Hong Kong authorities have raided 20 homes and arrested 13 illegal migrants from mainland China. The sweep is one of largest in a series of efforts to deport migrants defying orders to leave the city.
The police raids are part of a campaign in Hong Kong to arrest and deport thousands of illegal mainland Chinese migrants.
Police entered about 20 homes, and arrested four women, nine men, and two boys. Hundreds of migrants are believed to have gone into hiding.
The government is forcing about 4,000 migrants back to mainland China. Most of them are the children of mainlanders who migrated to Hong Kong decades ago, but were unable to get permits for their children to join them. The residency seekers then entered Hong Kong illegally.
After years of court battles, the latecomers failed to gain permanent residency and were ordered to leave earlier this year. A March 31 deadline for their return to China was widely ignored.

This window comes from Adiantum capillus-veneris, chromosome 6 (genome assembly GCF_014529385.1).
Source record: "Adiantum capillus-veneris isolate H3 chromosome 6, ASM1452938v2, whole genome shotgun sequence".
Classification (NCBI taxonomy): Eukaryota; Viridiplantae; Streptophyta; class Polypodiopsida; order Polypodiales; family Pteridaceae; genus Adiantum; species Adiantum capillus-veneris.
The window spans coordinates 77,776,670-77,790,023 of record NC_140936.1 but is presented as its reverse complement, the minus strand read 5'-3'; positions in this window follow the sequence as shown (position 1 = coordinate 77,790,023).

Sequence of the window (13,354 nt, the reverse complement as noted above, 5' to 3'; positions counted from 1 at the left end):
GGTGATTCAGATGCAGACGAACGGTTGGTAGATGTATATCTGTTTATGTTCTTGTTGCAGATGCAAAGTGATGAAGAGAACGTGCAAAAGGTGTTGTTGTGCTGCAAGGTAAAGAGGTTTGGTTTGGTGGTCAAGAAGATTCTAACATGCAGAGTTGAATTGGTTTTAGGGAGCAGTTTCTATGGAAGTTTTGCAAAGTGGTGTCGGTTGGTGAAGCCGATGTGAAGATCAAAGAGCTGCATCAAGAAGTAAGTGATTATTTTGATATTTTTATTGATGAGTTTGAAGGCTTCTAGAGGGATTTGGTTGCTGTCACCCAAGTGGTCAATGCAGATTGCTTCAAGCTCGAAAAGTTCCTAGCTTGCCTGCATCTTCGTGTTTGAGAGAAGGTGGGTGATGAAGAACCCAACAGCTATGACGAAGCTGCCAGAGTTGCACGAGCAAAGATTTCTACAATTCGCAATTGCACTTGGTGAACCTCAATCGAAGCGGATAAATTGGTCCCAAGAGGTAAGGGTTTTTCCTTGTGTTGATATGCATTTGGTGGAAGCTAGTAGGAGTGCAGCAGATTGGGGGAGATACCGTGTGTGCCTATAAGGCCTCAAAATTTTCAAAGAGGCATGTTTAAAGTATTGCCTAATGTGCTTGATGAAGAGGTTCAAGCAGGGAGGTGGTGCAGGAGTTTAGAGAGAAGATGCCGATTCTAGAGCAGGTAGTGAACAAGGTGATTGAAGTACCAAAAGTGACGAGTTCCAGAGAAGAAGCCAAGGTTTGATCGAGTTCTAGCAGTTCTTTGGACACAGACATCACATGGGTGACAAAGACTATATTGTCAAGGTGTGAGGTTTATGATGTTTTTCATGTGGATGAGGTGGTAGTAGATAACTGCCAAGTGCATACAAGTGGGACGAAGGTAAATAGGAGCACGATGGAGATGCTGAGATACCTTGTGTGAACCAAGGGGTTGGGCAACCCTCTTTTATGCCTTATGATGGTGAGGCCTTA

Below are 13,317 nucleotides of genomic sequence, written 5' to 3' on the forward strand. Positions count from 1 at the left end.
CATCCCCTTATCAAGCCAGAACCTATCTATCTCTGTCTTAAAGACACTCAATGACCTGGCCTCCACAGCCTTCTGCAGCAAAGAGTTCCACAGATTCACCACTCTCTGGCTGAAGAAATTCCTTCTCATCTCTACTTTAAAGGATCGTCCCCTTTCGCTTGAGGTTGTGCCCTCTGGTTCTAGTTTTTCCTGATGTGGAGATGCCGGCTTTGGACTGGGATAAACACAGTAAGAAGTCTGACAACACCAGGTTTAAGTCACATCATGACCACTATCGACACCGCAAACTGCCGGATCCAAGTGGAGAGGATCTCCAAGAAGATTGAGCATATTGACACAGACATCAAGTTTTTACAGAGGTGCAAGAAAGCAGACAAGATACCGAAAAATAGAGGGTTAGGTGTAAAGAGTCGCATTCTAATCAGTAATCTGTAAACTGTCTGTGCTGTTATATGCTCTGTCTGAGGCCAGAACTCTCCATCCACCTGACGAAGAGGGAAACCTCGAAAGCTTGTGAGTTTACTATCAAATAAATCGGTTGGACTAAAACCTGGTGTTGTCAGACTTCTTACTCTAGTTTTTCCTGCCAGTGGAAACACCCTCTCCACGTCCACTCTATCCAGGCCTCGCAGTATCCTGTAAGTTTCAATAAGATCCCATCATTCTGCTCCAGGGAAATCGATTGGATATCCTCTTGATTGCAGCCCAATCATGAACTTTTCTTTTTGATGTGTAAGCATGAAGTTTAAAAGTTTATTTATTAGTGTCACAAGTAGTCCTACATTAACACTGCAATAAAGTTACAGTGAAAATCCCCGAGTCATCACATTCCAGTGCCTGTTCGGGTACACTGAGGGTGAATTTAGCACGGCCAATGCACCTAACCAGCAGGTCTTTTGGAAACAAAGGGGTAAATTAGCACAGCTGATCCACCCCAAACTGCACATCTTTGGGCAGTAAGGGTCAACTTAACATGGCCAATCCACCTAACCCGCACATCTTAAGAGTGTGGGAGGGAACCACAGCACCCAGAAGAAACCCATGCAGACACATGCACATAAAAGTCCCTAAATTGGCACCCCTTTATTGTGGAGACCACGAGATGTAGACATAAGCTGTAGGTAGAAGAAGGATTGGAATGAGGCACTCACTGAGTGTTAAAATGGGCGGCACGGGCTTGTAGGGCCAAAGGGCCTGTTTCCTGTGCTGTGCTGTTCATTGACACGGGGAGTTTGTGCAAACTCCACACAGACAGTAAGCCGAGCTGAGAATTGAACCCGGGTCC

Authorities have deported only a fraction of the illegal migrants. About 450 have been sent back.
Rob Brook is a lawyer who represented many of the migrants, who claim what is known in Hong Kong as the right of abode. "What we have seen is quite a lot of resistance to leaving voluntarily from the applicant who were here claiming right of abode and if they have to do house raids for all 4,000 then it is going to take a very long time," he said. "So I am not sure that this is a tactic that is feasible in the long term. It is certainly not going to end up resolving the right of abode controversy in Hong Kong anytime soon."
About a dozen relatives and friends of the residency seekers held an emotional demonstration outside Hong Kong's Immigration Department. They accuse the government of being merciless and of abusing human rights by splitting up families.
Although Hong Kong returned to Chinese control in 1997, after 150 years of British colonial rule, it maintains strict border controls with the mainland.
A few years ago, the local Hong Kong government made it tougher for mainland children of Hong Kong parents to migrate to Hong Kong. The move came after worries surfaced that the territory could be overwhelmed by hundreds of thousands mainland Chinese migrants over the next 20 years.